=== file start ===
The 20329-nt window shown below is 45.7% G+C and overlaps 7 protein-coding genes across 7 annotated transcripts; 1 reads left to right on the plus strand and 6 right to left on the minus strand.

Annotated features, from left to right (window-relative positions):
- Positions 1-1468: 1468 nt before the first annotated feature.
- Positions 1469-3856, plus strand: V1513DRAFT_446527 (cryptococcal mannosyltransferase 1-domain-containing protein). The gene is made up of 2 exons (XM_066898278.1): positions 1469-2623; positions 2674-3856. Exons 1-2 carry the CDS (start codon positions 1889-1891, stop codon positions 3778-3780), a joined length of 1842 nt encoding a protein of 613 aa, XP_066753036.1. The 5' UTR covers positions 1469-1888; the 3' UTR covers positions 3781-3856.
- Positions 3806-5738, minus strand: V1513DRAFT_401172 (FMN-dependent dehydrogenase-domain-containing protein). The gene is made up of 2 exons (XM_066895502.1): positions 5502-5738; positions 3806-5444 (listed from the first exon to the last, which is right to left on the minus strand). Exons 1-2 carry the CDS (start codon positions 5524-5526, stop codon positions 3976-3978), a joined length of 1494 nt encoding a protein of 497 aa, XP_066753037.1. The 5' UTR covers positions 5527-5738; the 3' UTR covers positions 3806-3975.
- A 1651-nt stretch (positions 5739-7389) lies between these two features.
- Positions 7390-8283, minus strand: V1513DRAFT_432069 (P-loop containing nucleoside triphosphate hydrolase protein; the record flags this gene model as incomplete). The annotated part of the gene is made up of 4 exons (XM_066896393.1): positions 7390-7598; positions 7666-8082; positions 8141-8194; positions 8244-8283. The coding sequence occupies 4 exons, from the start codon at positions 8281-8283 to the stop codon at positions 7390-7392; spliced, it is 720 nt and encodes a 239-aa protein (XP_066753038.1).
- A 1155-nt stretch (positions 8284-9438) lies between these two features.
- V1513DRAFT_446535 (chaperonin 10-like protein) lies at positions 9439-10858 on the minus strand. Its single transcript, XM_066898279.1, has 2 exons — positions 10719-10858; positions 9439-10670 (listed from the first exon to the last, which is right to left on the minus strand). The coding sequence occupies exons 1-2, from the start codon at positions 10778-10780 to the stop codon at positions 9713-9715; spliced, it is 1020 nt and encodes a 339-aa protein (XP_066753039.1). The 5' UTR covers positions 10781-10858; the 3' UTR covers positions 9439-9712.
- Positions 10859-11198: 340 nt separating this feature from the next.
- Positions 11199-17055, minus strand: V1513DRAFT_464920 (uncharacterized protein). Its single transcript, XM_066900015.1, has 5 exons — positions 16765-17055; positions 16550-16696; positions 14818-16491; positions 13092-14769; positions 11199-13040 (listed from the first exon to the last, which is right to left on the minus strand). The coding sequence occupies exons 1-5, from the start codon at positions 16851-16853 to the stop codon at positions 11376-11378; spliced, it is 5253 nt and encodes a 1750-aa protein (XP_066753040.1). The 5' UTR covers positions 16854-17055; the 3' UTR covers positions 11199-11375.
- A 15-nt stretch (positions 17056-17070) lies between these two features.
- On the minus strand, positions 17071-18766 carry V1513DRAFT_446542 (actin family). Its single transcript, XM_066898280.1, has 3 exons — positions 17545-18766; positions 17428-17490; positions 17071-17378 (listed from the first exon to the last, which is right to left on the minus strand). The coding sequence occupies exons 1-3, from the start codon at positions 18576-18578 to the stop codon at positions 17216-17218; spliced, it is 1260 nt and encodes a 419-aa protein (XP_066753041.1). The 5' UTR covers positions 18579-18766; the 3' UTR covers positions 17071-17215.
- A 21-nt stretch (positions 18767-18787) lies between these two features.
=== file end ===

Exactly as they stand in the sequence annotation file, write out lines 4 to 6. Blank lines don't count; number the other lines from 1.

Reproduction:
- Positions 1469-3856, plus strand: V1513DRAFT_446527 (cryptococcal mannosyltransferase 1-domain-containing protein). The gene is made up of 2 exons (XM_066898278.1): positions 1469-2623; positions 2674-3856. Exons 1-2 carry the CDS (start codon positions 1889-1891, stop codon positions 3778-3780), a joined length of 1842 nt encoding a protein of 613 aa, XP_066753036.1. The 5' UTR covers positions 1469-1888; the 3' UTR covers positions 3781-3856.
- Positions 3806-5738, minus strand: V1513DRAFT_401172 (FMN-dependent dehydrogenase-domain-containing protein). The gene is made up of 2 exons (XM_066895502.1): positions 5502-5738; positions 3806-5444 (listed from the first exon to the last, which is right to left on the minus strand). Exons 1-2 carry the CDS (start codon positions 5524-5526, stop codon positions 3976-3978), a joined length of 1494 nt encoding a protein of 497 aa, XP_066753037.1. The 5' UTR covers positions 5527-5738; the 3' UTR covers positions 3806-3975.
- A 1651-nt stretch (positions 5739-7389) lies between these two features.